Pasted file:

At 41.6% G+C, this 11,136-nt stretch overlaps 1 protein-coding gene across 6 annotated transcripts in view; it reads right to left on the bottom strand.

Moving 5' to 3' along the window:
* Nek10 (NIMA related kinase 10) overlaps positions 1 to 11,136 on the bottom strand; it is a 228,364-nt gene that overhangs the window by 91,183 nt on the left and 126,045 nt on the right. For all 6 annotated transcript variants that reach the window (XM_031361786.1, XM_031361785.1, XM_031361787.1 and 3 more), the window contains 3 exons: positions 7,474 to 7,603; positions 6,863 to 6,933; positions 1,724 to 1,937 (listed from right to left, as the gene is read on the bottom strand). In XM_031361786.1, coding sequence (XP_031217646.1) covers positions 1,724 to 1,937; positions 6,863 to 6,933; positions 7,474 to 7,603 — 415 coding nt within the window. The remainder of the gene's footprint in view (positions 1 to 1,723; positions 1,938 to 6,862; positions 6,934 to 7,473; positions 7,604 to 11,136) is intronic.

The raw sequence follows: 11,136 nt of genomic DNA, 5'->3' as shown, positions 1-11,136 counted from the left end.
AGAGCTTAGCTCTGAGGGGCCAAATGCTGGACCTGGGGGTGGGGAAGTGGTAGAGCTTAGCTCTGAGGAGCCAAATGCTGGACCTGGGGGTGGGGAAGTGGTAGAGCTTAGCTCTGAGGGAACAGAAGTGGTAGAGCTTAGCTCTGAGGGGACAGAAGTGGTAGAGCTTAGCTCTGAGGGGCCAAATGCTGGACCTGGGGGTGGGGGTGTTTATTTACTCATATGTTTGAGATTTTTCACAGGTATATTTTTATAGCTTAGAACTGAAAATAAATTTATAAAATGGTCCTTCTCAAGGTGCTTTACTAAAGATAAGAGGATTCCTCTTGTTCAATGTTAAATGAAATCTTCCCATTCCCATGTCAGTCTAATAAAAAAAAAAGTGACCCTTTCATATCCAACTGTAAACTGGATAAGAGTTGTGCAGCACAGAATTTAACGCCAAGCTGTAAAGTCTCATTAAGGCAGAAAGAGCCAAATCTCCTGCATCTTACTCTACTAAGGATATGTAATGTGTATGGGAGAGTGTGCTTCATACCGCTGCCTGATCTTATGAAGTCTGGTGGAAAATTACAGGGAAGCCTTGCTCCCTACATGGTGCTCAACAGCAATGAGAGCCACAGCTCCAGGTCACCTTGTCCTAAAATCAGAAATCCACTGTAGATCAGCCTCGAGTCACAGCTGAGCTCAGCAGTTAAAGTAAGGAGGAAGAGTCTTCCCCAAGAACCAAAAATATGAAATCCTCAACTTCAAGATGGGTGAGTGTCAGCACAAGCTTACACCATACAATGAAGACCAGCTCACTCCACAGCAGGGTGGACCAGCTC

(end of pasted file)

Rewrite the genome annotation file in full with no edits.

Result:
At 41.6% G+C, this 11,136-nt stretch overlaps 1 protein-coding gene across 6 annotated transcripts in view; it reads right to left on the bottom strand.

Moving 5' to 3' along the window:
* Nek10 (NIMA related kinase 10) overlaps positions 1 to 11,136 on the bottom strand; it is a 228,364-nt gene that overhangs the window by 91,183 nt on the left and 126,045 nt on the right. For all 6 annotated transcript variants that reach the window (XM_031361786.1, XM_031361785.1, XM_031361787.1 and 3 more), the window contains 3 exons: positions 7,474 to 7,603; positions 6,863 to 6,933; positions 1,724 to 1,937 (listed from right to left, as the gene is read on the bottom strand). In XM_031361786.1, coding sequence (XP_031217646.1) covers positions 1,724 to 1,937; positions 6,863 to 6,933; positions 7,474 to 7,603 — 415 coding nt within the window. The remainder of the gene's footprint in view (positions 1 to 1,723; positions 1,938 to 6,862; positions 6,934 to 7,473; positions 7,604 to 11,136) is intronic.

The raw sequence follows: 11,136 nt of genomic DNA, 5'->3' as shown, positions 1-11,136 counted from the left end.
AGAGCTTAGCTCTGAGGGGCCAAATGCTGGACCTGGGGGTGGGGAAGTGGTAGAGCTTAGCTCTGAGGAGCCAAATGCTGGACCTGGGGGTGGGGAAGTGGTAGAGCTTAGCTCTGAGGGAACAGAAGTGGTAGAGCTTAGCTCTGAGGGGACAGAAGTGGTAGAGCTTAGCTCTGAGGGGCCAAATGCTGGACCTGGGGGTGGGGGTGTTTATTTACTCATATGTTTGAGATTTTTCACAGGTATATTTTTATAGCTTAGAACTGAAAATAAATTTATAAAATGGTCCTTCTCAAGGTGCTTTACTAAAGATAAGAGGATTCCTCTTGTTCAATGTTAAATGAAATCTTCCCATTCCCATGTCAGTCTAATAAAAAAAAAAGTGACCCTTTCATATCCAACTGTAAACTGGATAAGAGTTGTGCAGCACAGAATTTAACGCCAAGCTGTAAAGTCTCATTAAGGCAGAAAGAGCCAAATCTCCTGCATCTTACTCTACTAAGGATATGTAATGTGTATGGGAGAGTGTGCTTCATACCGCTGCCTGATCTTATGAAGTCTGGTGGAAAATTACAGGGAAGCCTTGCTCCCTACATGGTGCTCAACAGCAATGAGAGCCACAGCTCCAGGTCACCTTGTCCTAAAATCAGAAATCCACTGTAGATCAGCCTCGAGTCACAGCTGAGCTCAGCAGTTAAAGTAAGGAGGAAGAGTCTTCCCCAAGAACCAAAAATATGAAATCCTCAACTTCAAGATGGGTGAGTGTCAGCACAAGCTTACACCATACAATGAAGACCAGCTCACTCCACAGCAGGGTGGACCAGCTC